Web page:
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Story ©1965 by Fred Saberhagen --------------------------------------Art ©1987 by Eddie Johnson
Duncan's heart sank utterly, for he knew the wolf had beaten him, had destroyed this moment on which the rest of his life depended. He was a herdsman. And if he could make himself forget the sheep, he could not want to forget Colleen.
"Destroy the wolf! Kill it!" he choked out.
"Term wolf questioned."
"The killer! To destroy the killer! That is the only wish I can make!" He could stand the presence of the god no longer, and ran away through the cave, weeping for his ruined life. He ran to find Colleen.
Recall, shouted the electronic voice of the berserker. Trap. Recall. Hearing, its scattered brood of scout machines rose at top acceleration from their planet work, curving and climbing toward their great metal mother. Too slow. They blurred into streaks, into fireworks of incandescent gas.
The berserker was not waiting for them, it was diving for deep space, knowing the planet-weapons reached out for it. It wasted no circuits now to compute why so much life had been sacrificed to trap it. It saw new forcefields thrown up ahead of it, walling it in. No escape. Dispassionately the berserker computer reversed engines, and the machine hurtled once more toward the planet. There was a chance, with a final charge, of destroying a little more life.
The whole sky was in flames, the bones of the hills shuddered underfoot, and at the head of the valley the top of the mountain was torn away and an enormous shaft of something almost invisible poured from it infinitely up into the sky.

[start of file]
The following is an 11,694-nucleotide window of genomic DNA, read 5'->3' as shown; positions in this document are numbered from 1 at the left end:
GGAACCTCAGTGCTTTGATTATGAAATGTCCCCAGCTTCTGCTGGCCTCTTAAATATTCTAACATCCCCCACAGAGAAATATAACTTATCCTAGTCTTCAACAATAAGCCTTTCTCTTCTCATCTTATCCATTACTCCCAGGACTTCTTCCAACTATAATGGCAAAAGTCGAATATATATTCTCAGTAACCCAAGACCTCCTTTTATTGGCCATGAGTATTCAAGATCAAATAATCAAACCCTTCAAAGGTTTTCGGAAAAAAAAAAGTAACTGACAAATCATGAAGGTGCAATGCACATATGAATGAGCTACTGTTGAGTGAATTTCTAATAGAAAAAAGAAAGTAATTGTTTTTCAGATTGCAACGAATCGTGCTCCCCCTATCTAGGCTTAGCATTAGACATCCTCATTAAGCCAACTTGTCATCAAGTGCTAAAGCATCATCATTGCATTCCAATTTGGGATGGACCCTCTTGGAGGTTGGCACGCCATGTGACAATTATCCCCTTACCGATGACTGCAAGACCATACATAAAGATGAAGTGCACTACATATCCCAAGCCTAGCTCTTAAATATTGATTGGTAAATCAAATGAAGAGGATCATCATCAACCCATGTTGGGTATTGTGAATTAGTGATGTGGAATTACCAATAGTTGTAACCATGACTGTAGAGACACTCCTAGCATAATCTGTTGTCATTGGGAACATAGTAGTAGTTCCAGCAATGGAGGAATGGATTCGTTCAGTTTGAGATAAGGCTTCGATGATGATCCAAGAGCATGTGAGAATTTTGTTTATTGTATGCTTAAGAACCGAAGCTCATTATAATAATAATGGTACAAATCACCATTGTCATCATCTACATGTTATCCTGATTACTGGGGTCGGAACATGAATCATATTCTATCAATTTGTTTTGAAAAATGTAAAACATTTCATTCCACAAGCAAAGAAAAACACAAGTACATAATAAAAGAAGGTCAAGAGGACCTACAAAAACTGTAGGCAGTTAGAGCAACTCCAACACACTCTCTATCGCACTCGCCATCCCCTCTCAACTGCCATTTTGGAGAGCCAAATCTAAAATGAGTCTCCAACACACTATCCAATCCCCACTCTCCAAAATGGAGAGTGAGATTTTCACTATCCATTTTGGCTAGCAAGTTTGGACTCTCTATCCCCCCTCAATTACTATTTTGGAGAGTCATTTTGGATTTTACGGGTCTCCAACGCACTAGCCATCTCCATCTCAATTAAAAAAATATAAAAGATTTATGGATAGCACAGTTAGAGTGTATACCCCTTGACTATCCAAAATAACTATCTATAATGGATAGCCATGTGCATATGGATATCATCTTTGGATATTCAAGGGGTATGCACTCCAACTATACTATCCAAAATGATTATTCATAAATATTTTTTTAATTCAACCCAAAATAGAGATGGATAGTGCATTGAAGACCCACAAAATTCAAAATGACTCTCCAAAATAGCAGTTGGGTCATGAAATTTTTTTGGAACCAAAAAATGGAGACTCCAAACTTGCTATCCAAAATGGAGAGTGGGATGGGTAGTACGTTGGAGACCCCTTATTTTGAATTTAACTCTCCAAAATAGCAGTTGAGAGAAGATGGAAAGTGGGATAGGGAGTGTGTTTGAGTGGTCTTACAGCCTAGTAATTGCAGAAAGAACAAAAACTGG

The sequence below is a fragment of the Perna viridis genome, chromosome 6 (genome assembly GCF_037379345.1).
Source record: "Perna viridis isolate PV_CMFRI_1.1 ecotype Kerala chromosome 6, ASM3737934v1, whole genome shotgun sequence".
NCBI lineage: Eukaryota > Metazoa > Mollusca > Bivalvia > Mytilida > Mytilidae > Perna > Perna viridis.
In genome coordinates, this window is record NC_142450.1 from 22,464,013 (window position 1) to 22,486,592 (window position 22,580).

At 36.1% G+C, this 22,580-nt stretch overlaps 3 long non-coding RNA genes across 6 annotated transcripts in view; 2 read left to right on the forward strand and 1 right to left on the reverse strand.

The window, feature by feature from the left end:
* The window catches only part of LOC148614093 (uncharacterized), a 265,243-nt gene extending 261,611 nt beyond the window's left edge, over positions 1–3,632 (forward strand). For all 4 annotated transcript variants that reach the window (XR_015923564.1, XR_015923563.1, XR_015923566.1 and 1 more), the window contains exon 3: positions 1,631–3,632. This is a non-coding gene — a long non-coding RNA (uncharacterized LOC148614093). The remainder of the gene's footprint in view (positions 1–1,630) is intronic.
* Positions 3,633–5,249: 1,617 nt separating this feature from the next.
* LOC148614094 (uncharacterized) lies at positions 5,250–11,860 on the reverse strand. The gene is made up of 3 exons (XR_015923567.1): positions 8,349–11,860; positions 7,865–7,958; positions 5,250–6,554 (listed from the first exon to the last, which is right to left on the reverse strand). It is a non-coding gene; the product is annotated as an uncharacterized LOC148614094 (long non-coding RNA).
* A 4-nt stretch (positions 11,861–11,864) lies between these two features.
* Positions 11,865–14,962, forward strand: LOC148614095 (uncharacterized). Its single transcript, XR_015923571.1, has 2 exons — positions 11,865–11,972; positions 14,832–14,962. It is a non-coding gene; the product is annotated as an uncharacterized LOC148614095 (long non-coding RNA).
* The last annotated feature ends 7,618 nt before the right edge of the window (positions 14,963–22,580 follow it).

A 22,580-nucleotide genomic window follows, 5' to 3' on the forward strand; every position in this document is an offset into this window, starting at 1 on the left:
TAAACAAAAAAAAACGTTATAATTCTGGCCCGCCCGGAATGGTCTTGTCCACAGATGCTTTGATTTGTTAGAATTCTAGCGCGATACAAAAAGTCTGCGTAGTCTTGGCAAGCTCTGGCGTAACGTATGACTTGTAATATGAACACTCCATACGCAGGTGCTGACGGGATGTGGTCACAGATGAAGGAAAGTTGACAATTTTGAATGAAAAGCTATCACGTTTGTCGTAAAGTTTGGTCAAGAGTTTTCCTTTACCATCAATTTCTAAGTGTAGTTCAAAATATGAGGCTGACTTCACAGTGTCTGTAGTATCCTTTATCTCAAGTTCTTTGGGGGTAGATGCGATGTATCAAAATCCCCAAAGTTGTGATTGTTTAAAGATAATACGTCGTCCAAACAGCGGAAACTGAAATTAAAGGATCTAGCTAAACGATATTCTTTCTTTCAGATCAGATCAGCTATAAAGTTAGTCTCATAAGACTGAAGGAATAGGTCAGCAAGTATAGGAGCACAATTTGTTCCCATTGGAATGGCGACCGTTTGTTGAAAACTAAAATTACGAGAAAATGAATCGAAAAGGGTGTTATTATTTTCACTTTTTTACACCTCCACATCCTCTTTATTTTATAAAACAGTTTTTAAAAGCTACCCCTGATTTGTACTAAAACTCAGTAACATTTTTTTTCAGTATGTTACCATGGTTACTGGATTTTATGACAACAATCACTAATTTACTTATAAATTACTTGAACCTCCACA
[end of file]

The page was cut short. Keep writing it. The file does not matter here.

Duncan saw Colleen huddling on the open ground, shouting to him, but the buried thunder drowned her voice. The sheep were running and leaping, crying under the terrible sky. Duncan saw the dark wolf among them, running with them in circles, too frightened to be a wolf. He picked up his club and ran, staggering with the shaking earth, after the beast. He had given up everything to kill this wolf, and now the gods were raging.
He caught the wolf, for he ran toward it, while it ran in circles without regard for him. He saw the sky reflected in its eyes, facing him, and he swung his club just as it crouched to leap.
He won. And then he struck again and again, making sure.
All at once there was a blue-white, moving sun in the sky, a marvelous sun that in a minute turned red, spreading itself out to vanish in the general glow.
Then the earth was still at last. The mountain was dark against the rainbow sky.
The birds were up from the fields, crying and whistling morning, for the shaking had driven them from their nests, and they thought the sky was daylight.
Duncan walked in a daze, until he saw Colleen trying to round up the sheep. Then he waved to her, and trotted after her to help. The wolf was dead, and he had a wonderful sign to tell. The gods had not killed him. Beneath his running feet, the steadiness of the ground seemed permanent.
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